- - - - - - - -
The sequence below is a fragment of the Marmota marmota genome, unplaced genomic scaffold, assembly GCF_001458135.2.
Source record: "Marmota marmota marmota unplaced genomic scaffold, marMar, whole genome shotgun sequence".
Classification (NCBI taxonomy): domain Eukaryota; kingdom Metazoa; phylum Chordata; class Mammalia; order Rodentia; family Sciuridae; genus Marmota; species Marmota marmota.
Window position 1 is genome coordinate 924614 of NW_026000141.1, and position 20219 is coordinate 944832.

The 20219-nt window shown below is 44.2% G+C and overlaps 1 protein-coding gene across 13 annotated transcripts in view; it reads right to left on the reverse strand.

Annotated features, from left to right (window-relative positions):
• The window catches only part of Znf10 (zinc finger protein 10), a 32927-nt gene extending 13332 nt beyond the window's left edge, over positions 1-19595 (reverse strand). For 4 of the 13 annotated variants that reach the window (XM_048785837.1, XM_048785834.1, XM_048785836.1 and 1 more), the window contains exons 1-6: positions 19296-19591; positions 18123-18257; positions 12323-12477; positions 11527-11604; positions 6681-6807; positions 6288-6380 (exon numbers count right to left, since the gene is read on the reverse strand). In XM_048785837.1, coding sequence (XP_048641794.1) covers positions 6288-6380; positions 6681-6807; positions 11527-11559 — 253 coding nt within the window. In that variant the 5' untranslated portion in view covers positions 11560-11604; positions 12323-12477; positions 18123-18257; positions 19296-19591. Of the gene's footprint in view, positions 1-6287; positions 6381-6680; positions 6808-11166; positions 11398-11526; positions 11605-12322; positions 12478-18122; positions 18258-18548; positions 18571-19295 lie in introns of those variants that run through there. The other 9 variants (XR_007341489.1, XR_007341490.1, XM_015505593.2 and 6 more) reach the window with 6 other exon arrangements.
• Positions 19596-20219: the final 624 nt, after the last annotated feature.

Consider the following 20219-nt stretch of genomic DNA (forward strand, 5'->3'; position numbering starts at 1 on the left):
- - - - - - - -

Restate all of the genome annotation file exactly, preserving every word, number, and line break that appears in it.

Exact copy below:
The sequence below is a fragment of the Marmota marmota genome, unplaced genomic scaffold, assembly GCF_001458135.2.
Source record: "Marmota marmota marmota unplaced genomic scaffold, marMar, whole genome shotgun sequence".
Classification (NCBI taxonomy): domain Eukaryota; kingdom Metazoa; phylum Chordata; class Mammalia; order Rodentia; family Sciuridae; genus Marmota; species Marmota marmota.
Window position 1 is genome coordinate 924614 of NW_026000141.1, and position 20219 is coordinate 944832.

The 20219-nt window shown below is 44.2% G+C and overlaps 1 protein-coding gene across 13 annotated transcripts in view; it reads right to left on the reverse strand.

Annotated features, from left to right (window-relative positions):
• The window catches only part of Znf10 (zinc finger protein 10), a 32927-nt gene extending 13332 nt beyond the window's left edge, over positions 1-19595 (reverse strand). For 4 of the 13 annotated variants that reach the window (XM_048785837.1, XM_048785834.1, XM_048785836.1 and 1 more), the window contains exons 1-6: positions 19296-19591; positions 18123-18257; positions 12323-12477; positions 11527-11604; positions 6681-6807; positions 6288-6380 (exon numbers count right to left, since the gene is read on the reverse strand). In XM_048785837.1, coding sequence (XP_048641794.1) covers positions 6288-6380; positions 6681-6807; positions 11527-11559 — 253 coding nt within the window. In that variant the 5' untranslated portion in view covers positions 11560-11604; positions 12323-12477; positions 18123-18257; positions 19296-19591. Of the gene's footprint in view, positions 1-6287; positions 6381-6680; positions 6808-11166; positions 11398-11526; positions 11605-12322; positions 12478-18122; positions 18258-18548; positions 18571-19295 lie in introns of those variants that run through there. The other 9 variants (XR_007341489.1, XR_007341490.1, XM_015505593.2 and 6 more) reach the window with 6 other exon arrangements.
• Positions 19596-20219: the final 624 nt, after the last annotated feature.

Consider the following 20219-nt stretch of genomic DNA (forward strand, 5'->3'; position numbering starts at 1 on the left):